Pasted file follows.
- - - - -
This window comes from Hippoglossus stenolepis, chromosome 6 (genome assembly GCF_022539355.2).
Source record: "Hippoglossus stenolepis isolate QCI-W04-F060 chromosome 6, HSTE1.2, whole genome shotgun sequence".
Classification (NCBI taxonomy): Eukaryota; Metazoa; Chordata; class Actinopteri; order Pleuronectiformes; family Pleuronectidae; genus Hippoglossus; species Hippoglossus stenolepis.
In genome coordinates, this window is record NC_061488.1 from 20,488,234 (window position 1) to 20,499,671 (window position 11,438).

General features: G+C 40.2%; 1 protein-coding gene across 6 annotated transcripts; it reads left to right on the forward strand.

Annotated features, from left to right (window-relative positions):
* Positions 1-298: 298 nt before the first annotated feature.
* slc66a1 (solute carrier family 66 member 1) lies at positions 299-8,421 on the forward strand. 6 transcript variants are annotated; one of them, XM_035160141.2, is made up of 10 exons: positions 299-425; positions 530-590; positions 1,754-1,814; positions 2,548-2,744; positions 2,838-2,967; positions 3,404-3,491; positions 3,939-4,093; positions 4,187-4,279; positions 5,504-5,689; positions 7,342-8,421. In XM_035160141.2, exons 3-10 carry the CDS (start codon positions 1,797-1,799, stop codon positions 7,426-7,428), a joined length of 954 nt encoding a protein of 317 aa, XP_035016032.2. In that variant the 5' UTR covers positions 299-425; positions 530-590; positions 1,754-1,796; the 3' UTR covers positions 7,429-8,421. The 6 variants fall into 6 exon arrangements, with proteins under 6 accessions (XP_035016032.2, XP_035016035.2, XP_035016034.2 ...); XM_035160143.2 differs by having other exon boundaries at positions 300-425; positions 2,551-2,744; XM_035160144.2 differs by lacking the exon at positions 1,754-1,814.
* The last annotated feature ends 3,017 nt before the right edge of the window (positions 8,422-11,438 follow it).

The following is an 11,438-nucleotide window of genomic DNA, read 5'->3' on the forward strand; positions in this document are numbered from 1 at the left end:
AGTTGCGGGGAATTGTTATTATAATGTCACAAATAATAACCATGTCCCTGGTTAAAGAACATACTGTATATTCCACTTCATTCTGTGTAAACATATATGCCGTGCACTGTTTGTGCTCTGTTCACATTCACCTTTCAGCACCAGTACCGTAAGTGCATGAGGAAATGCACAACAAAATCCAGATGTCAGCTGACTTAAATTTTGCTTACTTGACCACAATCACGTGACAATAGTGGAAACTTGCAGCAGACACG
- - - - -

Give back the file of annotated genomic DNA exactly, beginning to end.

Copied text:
This window comes from Hippoglossus stenolepis, chromosome 6 (genome assembly GCF_022539355.2).
Source record: "Hippoglossus stenolepis isolate QCI-W04-F060 chromosome 6, HSTE1.2, whole genome shotgun sequence".
Classification (NCBI taxonomy): Eukaryota; Metazoa; Chordata; class Actinopteri; order Pleuronectiformes; family Pleuronectidae; genus Hippoglossus; species Hippoglossus stenolepis.
In genome coordinates, this window is record NC_061488.1 from 20,488,234 (window position 1) to 20,499,671 (window position 11,438).

General features: G+C 40.2%; 1 protein-coding gene across 6 annotated transcripts; it reads left to right on the forward strand.

Annotated features, from left to right (window-relative positions):
* Positions 1-298: 298 nt before the first annotated feature.
* slc66a1 (solute carrier family 66 member 1) lies at positions 299-8,421 on the forward strand. 6 transcript variants are annotated; one of them, XM_035160141.2, is made up of 10 exons: positions 299-425; positions 530-590; positions 1,754-1,814; positions 2,548-2,744; positions 2,838-2,967; positions 3,404-3,491; positions 3,939-4,093; positions 4,187-4,279; positions 5,504-5,689; positions 7,342-8,421. In XM_035160141.2, exons 3-10 carry the CDS (start codon positions 1,797-1,799, stop codon positions 7,426-7,428), a joined length of 954 nt encoding a protein of 317 aa, XP_035016032.2. In that variant the 5' UTR covers positions 299-425; positions 530-590; positions 1,754-1,796; the 3' UTR covers positions 7,429-8,421. The 6 variants fall into 6 exon arrangements, with proteins under 6 accessions (XP_035016032.2, XP_035016035.2, XP_035016034.2 ...); XM_035160143.2 differs by having other exon boundaries at positions 300-425; positions 2,551-2,744; XM_035160144.2 differs by lacking the exon at positions 1,754-1,814.
* The last annotated feature ends 3,017 nt before the right edge of the window (positions 8,422-11,438 follow it).

The following is an 11,438-nucleotide window of genomic DNA, read 5'->3' on the forward strand; positions in this document are numbered from 1 at the left end:
AGTTGCGGGGAATTGTTATTATAATGTCACAAATAATAACCATGTCCCTGGTTAAAGAACATACTGTATATTCCACTTCATTCTGTGTAAACATATATGCCGTGCACTGTTTGTGCTCTGTTCACATTCACCTTTCAGCACCAGTACCGTAAGTGCATGAGGAAATGCACAACAAAATCCAGATGTCAGCTGACTTAAATTTTGCTTACTTGACCACAATCACGTGACAATAGTGGAAACTTGCAGCAGACACG